Tag Archives: pots

Scented Pots & Win a Garden Centre Voucher

4 Steps to a Gorgeous Scented Pot

Having a supply of fresh home-grown herbs is really useful, and much cheaper than purchasing them from the supermarket.

And in this project, they look (and smell) gorgeous too.

This planted pot would look fabulous stood by the front door and will welcome you home with fragrant aromas.

 

Bay, Thyme and Lavender

Bay, Thyme and Lavender

Three strongly aromatic plants combine here to make an enticingly scented corner. A standard bay in a large ceramic pot is circled by a medley of low-growing thymes, with lavender surrounding the base.

Plant in spring. All of these plants have a year-long presence – bay and thyme are evergreen, while lavender, which flowers in summer, retains its grey leaves throughout winter.

Allow a couple of hours to complete this container and the surrounding bed.

Plants

  • One bay tree (Laurus nobilis), trained to standard shape and clipped to a ball.
  • Eight thymes (Thymus serpyllum and Thymus citriodorus varieties – here golden leaved, variegated and grey-leaved forms as well as the more usual dark green).
  • Eight lavenders (Lavandula variety, such as ‘Munstead’).

Equipment

  • Large ceramic container (or any other pot large enough to take the bay tree).
  • Soil-based potting compost with added grit or sharp sand for drainage.
  • Broken crocks for drainage.
  • Trowel.

1 Position your pot where it is to stand – it will be too heavy to move once planted. Here the pot is surrounded by a narrow bed of lavender which will need about 45cm (18in) of planting space all around the pot.

2 Line the container with broken crocks for drainage, then half-fill with compost. Check the level of the bay’s rootball by placing it in its original pot on the compost. Adjust the level as necessary to get the rootball to the same depth it was in before, then plant the bay, placing it centrally in the pot. Firm in.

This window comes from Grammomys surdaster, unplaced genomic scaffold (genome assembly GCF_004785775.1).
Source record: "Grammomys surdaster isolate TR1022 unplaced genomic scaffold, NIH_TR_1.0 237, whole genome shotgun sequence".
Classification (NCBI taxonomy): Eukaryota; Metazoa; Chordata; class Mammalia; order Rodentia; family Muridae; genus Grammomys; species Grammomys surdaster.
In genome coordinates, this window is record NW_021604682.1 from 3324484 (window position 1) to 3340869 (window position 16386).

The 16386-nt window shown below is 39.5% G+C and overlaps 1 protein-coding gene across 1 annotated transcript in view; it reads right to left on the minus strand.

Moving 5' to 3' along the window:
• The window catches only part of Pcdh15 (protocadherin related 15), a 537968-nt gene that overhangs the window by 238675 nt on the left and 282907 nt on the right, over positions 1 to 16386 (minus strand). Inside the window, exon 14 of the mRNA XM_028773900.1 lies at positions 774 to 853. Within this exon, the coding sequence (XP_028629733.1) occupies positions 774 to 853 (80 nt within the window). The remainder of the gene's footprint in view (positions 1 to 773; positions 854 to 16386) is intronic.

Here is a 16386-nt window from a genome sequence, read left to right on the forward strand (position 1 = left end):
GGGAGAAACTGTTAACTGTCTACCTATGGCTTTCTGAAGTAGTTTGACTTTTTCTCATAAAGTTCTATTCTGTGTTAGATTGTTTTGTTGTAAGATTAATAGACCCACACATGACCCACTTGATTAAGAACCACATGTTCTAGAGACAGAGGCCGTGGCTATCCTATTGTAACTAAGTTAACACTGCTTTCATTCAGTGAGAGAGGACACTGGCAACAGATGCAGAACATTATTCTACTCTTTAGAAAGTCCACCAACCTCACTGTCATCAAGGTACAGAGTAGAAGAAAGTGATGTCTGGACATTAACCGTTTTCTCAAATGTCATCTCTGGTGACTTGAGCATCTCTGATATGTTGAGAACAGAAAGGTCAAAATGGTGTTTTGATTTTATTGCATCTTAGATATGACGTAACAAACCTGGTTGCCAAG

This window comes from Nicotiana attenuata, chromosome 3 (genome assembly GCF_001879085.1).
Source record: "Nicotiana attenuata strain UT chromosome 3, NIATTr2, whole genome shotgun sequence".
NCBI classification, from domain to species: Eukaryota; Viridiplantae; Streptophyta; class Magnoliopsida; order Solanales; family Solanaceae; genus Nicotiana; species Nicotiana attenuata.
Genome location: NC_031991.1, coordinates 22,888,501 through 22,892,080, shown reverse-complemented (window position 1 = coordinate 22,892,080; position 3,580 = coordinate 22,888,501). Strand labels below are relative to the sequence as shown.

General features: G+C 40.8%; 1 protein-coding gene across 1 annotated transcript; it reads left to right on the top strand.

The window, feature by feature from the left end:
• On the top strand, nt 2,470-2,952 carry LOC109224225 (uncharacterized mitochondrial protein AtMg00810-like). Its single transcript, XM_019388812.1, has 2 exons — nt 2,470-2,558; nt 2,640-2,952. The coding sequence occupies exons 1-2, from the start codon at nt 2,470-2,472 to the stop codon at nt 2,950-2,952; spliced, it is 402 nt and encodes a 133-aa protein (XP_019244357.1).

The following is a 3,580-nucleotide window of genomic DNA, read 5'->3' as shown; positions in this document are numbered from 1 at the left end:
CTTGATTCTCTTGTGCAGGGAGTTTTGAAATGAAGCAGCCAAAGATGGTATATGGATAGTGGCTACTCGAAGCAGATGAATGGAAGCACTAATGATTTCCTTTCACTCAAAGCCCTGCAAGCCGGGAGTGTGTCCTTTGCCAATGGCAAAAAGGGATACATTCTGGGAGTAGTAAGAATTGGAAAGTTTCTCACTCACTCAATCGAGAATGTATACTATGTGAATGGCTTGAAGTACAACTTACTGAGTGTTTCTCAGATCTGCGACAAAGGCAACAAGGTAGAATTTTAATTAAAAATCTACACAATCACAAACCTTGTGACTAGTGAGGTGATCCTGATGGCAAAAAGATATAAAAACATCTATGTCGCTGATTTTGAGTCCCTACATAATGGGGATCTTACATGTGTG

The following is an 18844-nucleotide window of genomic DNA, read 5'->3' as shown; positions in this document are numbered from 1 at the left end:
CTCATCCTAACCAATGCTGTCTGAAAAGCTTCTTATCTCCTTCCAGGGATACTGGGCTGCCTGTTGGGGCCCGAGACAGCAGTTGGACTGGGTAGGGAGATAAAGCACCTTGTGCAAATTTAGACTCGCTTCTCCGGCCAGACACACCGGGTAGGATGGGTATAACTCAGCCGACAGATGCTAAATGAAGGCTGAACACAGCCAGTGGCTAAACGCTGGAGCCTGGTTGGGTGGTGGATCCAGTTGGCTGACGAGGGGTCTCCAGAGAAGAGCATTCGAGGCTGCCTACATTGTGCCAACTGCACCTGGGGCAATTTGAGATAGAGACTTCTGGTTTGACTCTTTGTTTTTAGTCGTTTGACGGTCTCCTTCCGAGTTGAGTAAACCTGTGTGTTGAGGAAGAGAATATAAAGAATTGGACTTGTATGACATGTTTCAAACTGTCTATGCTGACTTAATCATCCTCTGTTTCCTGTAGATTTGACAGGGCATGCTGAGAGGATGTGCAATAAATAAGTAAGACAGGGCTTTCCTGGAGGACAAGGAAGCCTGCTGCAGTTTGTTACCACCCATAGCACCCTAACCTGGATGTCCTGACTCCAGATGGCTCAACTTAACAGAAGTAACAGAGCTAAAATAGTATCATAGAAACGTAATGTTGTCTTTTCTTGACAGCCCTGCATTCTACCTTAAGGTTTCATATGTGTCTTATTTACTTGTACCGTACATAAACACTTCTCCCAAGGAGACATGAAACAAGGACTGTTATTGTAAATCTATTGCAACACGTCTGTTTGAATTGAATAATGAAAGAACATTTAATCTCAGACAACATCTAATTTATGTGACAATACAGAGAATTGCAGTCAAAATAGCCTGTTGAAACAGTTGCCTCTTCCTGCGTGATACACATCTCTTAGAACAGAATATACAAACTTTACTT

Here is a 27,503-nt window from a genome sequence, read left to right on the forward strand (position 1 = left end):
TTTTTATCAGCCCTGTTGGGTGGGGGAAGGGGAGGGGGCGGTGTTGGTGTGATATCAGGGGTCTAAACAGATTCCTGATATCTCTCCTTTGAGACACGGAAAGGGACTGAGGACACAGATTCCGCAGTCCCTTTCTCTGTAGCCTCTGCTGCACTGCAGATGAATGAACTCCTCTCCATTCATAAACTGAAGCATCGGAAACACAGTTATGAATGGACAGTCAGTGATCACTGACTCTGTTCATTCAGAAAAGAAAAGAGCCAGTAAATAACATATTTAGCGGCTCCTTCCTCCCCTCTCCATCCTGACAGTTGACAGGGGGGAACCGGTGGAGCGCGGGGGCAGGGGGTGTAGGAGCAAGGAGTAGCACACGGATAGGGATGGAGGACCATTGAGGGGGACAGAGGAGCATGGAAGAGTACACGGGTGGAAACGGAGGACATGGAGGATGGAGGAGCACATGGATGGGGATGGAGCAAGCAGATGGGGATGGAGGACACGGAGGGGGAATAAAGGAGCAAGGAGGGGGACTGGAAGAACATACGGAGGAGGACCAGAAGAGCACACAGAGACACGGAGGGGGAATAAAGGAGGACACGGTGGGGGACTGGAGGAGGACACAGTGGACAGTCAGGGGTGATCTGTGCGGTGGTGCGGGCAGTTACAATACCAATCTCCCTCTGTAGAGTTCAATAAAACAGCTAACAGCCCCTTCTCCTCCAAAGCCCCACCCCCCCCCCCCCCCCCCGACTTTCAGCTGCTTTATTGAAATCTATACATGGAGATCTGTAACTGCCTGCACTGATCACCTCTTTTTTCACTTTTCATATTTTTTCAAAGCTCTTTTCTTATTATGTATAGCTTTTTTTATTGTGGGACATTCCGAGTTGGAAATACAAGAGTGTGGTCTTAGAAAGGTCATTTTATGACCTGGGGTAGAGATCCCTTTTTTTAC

3 Top up the container with more compost – the thymes will have much shallower rootballs than the bay. Plant the thymes in a circle around the bay, firm in, then top up again with more compost to within 2.5cm (1in) of the rim. Water thoroughly.

4 Work some of the compost/grit mix into the soil around the pot, then plant the lavenders all round. Water thoroughly.

Tips

If you wish, choose a dry, sunny day and cut some of the lavender flowers when they are at their peak. Leave them to dry in bunches, then use them in a vase or a potpourri, or make little sachets and stuff them with the lavender flowerheads – place in linen drawers or hang in clothes cupboards to keep the clothes smelling fresh and sweet.

Note

Both the bay and the thymes are culinary herbs, so use them freely in your cooking.

Aftercare

All these plants do best in full sun and need light, well-drained soil. Keep the bay in shape by trimming any straggly shoots in summer; remove any frost-damaged leaves/shoots in spring. Remove faded lavender flowers in autumn, then prune in April – but do not cut into old wood. Clip the thyme, removing dead flowerheads and straggly shoots in spring.

This little project is taken from our Seasonal Garden Ideas book. Find out…

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The secrets to year-round colour in your garden

Dairy Diary 2017 gardening feature

The secrets to year-round colour in your garden

 

Now the weather has got colder and those summer bedding plants have died down it’s time to do a little creative planting to give your home that va va voom.

There may not be an abundance of bedding plants to choose from at this time of year but you can still add kerb appeal with pots and baskets and a few well-chosen specimens.

2017 A5 diaries